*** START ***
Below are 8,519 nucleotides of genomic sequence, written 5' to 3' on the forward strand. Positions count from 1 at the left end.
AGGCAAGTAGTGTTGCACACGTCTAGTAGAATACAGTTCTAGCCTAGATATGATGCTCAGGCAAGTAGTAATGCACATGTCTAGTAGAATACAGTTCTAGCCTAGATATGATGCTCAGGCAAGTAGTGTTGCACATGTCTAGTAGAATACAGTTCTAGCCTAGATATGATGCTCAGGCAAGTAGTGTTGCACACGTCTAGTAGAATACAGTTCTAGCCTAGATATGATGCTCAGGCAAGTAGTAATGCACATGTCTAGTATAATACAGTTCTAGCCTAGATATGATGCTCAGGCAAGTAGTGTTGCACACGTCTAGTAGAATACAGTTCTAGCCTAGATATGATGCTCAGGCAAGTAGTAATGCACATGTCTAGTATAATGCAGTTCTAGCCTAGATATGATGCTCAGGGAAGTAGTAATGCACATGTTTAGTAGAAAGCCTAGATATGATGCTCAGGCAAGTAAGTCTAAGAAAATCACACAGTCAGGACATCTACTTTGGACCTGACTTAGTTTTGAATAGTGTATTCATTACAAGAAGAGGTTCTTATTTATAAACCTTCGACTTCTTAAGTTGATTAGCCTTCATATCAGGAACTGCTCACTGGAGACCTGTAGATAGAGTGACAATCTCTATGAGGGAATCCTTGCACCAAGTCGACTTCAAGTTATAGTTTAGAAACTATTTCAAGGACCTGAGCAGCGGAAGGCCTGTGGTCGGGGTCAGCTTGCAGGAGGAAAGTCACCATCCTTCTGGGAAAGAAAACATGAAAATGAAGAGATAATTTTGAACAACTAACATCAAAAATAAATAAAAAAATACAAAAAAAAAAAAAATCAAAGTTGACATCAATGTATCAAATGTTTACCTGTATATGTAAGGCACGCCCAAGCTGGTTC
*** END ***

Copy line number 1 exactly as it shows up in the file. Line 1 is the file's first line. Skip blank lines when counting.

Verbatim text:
Below are 8,519 nucleotides of genomic sequence, written 5' to 3' on the forward strand. Positions count from 1 at the left end.